Question 1. (Manca Bajec and Isobel Wohl) Ralph Rugoff writes that this year’s exhibition, entitled May You Live in Interesting Times,‘will no doubt include artworks that reflect upon precarious aspects of existence today, including different threats to key traditions, institutions and relationships of the “post-war order.”’ How do you feel that the work that you are presenting as part of your curated project responds to this set of concerns? (Or, for curators, how do the curatorial choices you have made respond to this set of concerns?)
Marko Peljhan: The work we are presenting at the Biennale Arte 2019, Here we go again…System 317, is very much in complete synchronicity with Rugoff’s curatorial intentions, even though this was not in any way connected to its genesis. I have simply resurrected a research topic I have been following for more than a decade that deals with edges of technology that have extreme geopolitical implications. The rest just fell into place in beautiful serendipities, from the collaboration with the Trošt&Krapež architecture group, to the creation of the special edition Šum magazine Hypersonic Hyperstitions publication. The work among many other things deals with the understanding that our current planetary, earth-bound existence is in constant deterioration due to human interventions in the biosphere and questions the possible exits from our current predicaments in a poetic and but also tragic way, through a very appealing illusion.
Question 2. (MB and IW) What does it mean for you as an artist, a curator, or a curatorial team to represent your country? How does the structure of the Venice Biennial, with its individual national pavilions, influence your choices as a participant? What does it mean, in terms of the current state of European and world politics, for us to emphasise national representation in the arts sector?
Peljhan: The art world is a complex system of value exchange and Venice is the first among more than 200 biennials currently in existence. Add to that all the trade fairs and museum exhibitions and you have a very rhizomatic and pretty decentralised situation. There is nothing much to say about it. It exists, therefore one has to be in dialogue with it.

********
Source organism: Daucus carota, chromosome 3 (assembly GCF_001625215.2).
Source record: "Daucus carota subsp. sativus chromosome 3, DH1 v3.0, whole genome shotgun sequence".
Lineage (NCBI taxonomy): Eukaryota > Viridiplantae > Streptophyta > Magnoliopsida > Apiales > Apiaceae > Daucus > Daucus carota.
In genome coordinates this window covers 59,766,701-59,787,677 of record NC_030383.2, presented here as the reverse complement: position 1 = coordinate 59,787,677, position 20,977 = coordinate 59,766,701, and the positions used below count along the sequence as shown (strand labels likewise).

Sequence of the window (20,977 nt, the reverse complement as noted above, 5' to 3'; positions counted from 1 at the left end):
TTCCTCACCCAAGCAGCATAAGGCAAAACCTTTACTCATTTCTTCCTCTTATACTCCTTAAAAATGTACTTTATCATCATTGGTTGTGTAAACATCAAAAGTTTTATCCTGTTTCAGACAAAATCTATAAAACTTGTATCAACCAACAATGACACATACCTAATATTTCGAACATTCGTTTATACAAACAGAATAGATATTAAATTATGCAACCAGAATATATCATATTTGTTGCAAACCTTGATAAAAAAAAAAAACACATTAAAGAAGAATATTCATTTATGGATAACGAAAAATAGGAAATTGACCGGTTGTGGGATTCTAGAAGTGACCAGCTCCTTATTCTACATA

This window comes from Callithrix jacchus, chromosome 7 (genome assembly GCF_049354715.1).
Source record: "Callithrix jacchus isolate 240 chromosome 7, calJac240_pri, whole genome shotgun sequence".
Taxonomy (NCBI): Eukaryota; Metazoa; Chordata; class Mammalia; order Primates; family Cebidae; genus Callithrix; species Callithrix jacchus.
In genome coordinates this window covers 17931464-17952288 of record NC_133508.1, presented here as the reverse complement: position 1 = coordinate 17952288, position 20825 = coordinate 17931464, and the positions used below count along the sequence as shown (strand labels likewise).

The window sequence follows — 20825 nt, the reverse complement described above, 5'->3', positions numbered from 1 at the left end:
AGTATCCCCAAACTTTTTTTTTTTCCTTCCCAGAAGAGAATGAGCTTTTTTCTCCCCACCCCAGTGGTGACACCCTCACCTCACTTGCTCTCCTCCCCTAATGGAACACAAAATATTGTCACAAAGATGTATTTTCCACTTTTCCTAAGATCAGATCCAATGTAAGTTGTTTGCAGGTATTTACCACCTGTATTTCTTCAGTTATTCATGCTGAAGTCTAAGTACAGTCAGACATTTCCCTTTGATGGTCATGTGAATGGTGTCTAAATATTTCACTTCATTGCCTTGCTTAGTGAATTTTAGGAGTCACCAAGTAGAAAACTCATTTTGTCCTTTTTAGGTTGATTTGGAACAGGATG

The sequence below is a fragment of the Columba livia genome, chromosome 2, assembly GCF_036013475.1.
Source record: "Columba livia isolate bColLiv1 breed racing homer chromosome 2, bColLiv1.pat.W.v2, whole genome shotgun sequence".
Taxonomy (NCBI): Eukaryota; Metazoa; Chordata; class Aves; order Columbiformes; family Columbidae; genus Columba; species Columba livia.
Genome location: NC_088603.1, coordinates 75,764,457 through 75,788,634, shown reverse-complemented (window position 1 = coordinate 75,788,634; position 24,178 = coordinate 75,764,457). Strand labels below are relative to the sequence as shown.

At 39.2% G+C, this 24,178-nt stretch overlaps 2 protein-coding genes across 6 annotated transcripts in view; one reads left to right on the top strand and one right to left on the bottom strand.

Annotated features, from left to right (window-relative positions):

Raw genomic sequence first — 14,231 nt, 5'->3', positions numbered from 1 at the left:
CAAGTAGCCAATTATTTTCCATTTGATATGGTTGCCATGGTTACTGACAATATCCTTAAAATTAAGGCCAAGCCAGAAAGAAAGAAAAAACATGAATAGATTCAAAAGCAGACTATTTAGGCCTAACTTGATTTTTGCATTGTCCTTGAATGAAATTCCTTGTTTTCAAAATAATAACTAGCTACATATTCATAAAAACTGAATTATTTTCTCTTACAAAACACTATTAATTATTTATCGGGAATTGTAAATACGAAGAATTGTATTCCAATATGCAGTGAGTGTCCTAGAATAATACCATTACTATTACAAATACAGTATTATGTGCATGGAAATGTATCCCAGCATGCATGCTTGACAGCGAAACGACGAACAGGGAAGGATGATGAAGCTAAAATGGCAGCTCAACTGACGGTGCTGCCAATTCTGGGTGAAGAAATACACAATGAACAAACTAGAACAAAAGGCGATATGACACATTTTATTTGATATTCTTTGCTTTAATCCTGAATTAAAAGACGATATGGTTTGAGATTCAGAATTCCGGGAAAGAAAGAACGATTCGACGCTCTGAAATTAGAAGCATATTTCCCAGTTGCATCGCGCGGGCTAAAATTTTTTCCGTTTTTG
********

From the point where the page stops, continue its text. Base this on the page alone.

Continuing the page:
Art from Slovenia has a lot to offer to the world, but so does the art from many other places. I find the national representations a curious remnant of the past world order. On the other hand, it seems that we are returning to that rather deterministic old situation in the current geopolitical shift. The dominant discourse in the current art world is still deeply rooted in the West; there are of course different regional focuses such as China and to a lesser degree Africa and South America, but the market is speaking for itself and the dominating institutions are deeply rooted in the US and Western Europe.
Question 3. (MB and IW) How do the choices you’ve made in your national pavilion relate to recent developments in your artistic or curatorial practice? What do you hope that your creative decisions in this project will contribute to your work going forward?
Peljhan: As with every work, I like to think of it as logical progression: opening many more questions, thinking about how to evolve the current work in the future. But for me, one of the best things that happened within the project curatorially is that we were able to involve the younger generation of artists and intellectuals that are working around the Šum collective and that we pulled off the publication.
This is in the end what will remain as the legacy of this project, or so I wish.
Manca Bajec is an artist and researcher living and working in London, UK and Ljubljana, Slovenia.
Isobel Wohl is a visual artist and writer. She lives and works in London, UK and Brooklyn, NY.
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